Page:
The Northern Territory sounds like it should be a fantastic place to be in the solar business.
Not only does it boast some of the best solar resources in the world, it has a local government that aims to source 50 per cent of its power needs from solar in little more than a decade.
The scale of the opportunities in the Northern Territory has been underlined by the decision of two of the country’s richest men – Mike Cannon Brookes and “Twiggy Forrest” to join, and fund, the Sun Cable consortium that wants to build the world’s biggest solar farm (10GW) and the biggest battery (22GWh), and send much of the output to Singapore via a 4,000km submarine cable.
What more could you possibly want? Quiet a lots it turns out, because – as is often the case in the Top End – not all is what it seems, or what it should be.
There are major power plays in train that pit generations of power engineers against the other over how the energy transition could, or should be played out, and bitter battles between key energy institutions. The electrical trades union is on the warpath over the loss of jobs and outages in the Alice Springs network, and the government appears unsure how to react.
This week, the worst fears of many in the renewable industry were confirmed when the Utilities Commission, the local regulator, largely endorsed a proposal from the network owner, the Power and Water Corporation, that imposes strict new conditions on new solar farms that may make most of them unviable and will add around 30 per cent to their costs.
Many wind and solar developers in other parts of Australia’s grids have complained about strict new standards imposed on their projects, but they are nothing compared to the draft new generator performance standards to be imposed on new solar farms in the grid that serves Darwin to Katherine.
This includes a requirement to be a “fully scheduled” generator rather than semi-scheduled, which comes with strict rules about forecasting (accurate predictions 30 minutes ahead on a rolling 5-minute basis), strict ramping requirements and the need for battery storage.
According to the Utilities Commission draft report, this would mean each solar farm would have to install a battery with the equivalent of 80 per cent of its capacity, and storage for that amount for at least 30 minutes.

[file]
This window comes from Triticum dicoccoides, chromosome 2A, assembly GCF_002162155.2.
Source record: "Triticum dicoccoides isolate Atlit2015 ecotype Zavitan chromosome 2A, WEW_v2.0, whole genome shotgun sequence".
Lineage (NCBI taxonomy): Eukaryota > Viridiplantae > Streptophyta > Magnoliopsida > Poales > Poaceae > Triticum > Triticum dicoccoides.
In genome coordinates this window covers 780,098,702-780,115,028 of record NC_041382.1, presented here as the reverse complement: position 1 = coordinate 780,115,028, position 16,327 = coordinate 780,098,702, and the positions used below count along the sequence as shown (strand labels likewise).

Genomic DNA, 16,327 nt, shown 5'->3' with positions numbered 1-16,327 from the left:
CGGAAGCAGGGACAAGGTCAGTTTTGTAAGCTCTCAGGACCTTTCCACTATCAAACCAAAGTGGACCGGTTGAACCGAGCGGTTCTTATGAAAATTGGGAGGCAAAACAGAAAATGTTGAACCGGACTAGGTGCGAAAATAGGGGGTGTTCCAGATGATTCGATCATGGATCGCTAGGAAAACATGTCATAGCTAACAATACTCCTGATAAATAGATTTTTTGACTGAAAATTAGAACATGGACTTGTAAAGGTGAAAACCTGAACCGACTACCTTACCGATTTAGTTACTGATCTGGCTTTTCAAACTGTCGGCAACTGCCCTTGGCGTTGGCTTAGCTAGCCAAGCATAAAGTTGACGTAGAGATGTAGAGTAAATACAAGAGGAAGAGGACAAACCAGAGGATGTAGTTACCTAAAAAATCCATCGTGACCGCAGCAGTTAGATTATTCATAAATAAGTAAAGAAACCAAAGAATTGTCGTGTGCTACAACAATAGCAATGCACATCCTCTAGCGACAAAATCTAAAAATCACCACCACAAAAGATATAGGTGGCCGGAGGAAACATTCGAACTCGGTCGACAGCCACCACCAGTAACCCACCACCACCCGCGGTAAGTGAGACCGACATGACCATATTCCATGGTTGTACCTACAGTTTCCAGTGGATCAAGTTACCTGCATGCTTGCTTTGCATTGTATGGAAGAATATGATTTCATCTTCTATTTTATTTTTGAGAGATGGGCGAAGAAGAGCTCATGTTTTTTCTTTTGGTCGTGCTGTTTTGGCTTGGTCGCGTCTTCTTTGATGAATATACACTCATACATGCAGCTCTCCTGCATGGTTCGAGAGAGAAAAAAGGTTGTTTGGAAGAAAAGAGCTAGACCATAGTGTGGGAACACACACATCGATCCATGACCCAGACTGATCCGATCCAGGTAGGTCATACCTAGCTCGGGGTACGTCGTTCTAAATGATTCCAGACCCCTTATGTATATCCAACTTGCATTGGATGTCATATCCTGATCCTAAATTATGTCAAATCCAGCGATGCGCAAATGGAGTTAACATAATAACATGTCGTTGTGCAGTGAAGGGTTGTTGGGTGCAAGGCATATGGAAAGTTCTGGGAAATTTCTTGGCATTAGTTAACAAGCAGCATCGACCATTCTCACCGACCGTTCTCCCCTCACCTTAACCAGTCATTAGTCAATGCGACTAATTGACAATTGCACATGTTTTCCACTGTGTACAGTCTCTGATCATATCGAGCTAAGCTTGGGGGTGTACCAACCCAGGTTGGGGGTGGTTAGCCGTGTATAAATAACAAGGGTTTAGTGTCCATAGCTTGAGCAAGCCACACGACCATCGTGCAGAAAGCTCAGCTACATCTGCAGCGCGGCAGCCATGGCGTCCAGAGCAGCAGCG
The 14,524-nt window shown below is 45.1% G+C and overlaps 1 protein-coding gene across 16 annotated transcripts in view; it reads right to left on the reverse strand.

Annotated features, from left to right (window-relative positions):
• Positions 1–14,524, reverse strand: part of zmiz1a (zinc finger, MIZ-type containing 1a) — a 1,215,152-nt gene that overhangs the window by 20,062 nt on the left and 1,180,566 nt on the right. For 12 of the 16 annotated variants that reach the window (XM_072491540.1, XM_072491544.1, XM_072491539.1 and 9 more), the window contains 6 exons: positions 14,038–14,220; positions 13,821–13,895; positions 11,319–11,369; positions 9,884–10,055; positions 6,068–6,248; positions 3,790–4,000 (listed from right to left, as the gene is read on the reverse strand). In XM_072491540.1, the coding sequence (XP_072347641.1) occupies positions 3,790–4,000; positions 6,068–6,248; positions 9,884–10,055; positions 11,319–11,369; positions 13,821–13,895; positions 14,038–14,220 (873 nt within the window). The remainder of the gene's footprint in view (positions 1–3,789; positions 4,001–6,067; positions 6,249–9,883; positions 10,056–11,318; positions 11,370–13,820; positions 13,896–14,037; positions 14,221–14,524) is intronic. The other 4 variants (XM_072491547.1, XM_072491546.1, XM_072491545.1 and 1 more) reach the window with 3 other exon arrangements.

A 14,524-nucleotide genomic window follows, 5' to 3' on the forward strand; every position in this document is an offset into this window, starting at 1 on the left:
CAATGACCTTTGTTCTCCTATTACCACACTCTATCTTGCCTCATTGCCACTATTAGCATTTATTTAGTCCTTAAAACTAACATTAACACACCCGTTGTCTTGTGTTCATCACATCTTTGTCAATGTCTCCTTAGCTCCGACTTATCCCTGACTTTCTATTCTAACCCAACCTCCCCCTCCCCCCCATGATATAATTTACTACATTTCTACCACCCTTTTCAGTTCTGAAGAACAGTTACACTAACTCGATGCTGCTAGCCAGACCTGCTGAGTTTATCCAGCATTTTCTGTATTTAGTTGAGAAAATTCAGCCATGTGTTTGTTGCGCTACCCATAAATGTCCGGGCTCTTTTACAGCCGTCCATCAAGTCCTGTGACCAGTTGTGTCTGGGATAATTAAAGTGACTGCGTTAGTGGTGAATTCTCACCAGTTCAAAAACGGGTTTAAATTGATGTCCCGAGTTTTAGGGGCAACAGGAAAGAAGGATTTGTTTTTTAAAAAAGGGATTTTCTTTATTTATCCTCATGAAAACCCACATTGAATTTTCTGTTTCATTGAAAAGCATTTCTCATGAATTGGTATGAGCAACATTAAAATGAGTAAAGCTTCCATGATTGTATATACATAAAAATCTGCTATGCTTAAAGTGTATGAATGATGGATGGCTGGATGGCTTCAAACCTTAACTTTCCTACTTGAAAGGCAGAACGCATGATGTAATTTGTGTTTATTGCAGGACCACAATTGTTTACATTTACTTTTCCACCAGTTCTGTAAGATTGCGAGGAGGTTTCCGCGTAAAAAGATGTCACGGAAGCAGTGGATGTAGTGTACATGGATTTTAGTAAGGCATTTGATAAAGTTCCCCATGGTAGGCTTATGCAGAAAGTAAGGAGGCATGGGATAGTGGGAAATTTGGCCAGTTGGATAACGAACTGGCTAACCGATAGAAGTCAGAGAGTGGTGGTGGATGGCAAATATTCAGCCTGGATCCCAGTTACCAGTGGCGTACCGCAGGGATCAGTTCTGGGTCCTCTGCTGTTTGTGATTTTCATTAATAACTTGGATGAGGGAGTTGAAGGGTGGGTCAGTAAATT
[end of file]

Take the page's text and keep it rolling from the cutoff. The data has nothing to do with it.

That translates – for a 25MW solar farm, such as the one currently under construction by ENI in Katherine – into a 20MW/10MWh battery, which the commission says could cost $10 million or more, or add nearly 30 per cent to the cost of the project.
- We think that’s a low ball estimate of the costs of a battery of that size in such remote regions, particularly when you include installation and connection costs. And, rather cutely, the commission says that battery storage costs are predicted to come down in coming years. “So there is significant economic benefit in delaying investment until the need is proven,” it notes.
- Renewable energy developers are outraged, others are simply appalled. “These would be the most onerous generation performance standards in Australia, if not the world,” said one expert, who asked not to be identified. “They have not been attempted anywhere else.”
The need for battery storage is not disputed, but the industry, and others, have argued that the smartest and cheapest solution is a “centralised” battery that could perform multiple tasks.
But this has been rejected by the Utilities Commission, largely because the forecast accuracy requirements (in which solar farms are penalised if their output varies by more than 0.5 per cent) means they would have to have a battery on site.
It concedes that this would add a “considerable” financial cost to the solar projects, and it will apply to all solar projects fo 2MW or more. PWC estimates there is a queue of around 120MW of new solar projects applying for connection to the grid.
Worse, the new standard – if approved next year – will be retrospective and will apply to all solar farms completed after April, 2019. That includes the 25MW Katherine solar farm that is nearly commissioned, and the smaller 12.5MW Manton and Batchelor solar projects that are also ready for construction.
ENI, which also has an interest in the huge Bayu-Undan gas field and the Darwin LNG plant, and which made $4 billion in profits last year, and should be able to flex some considerable economic muscle, said it did not wish to comment.
However, it pointed RenewEconomy to the press release announcing the purchase of the smaller solar farms, where it referred to “innovative cloud coverage predicting technology” that would minimise impacts to the grid.
It is not clear if this will be enough to avoid the need for significant battery storage. At Katherine, it already has a 5.7MW/2.9MWh battery, and while the Utility Commission decision does allow some “wriggle room” for solar developers, any variation of the GPS has to be negotiated with PWC which proposed them in the first place.
Some say this is part of the problem with the NT, being so small the network owner PWC doubles as the system controller. That gives it an inordinate amount of power of decisions and operations.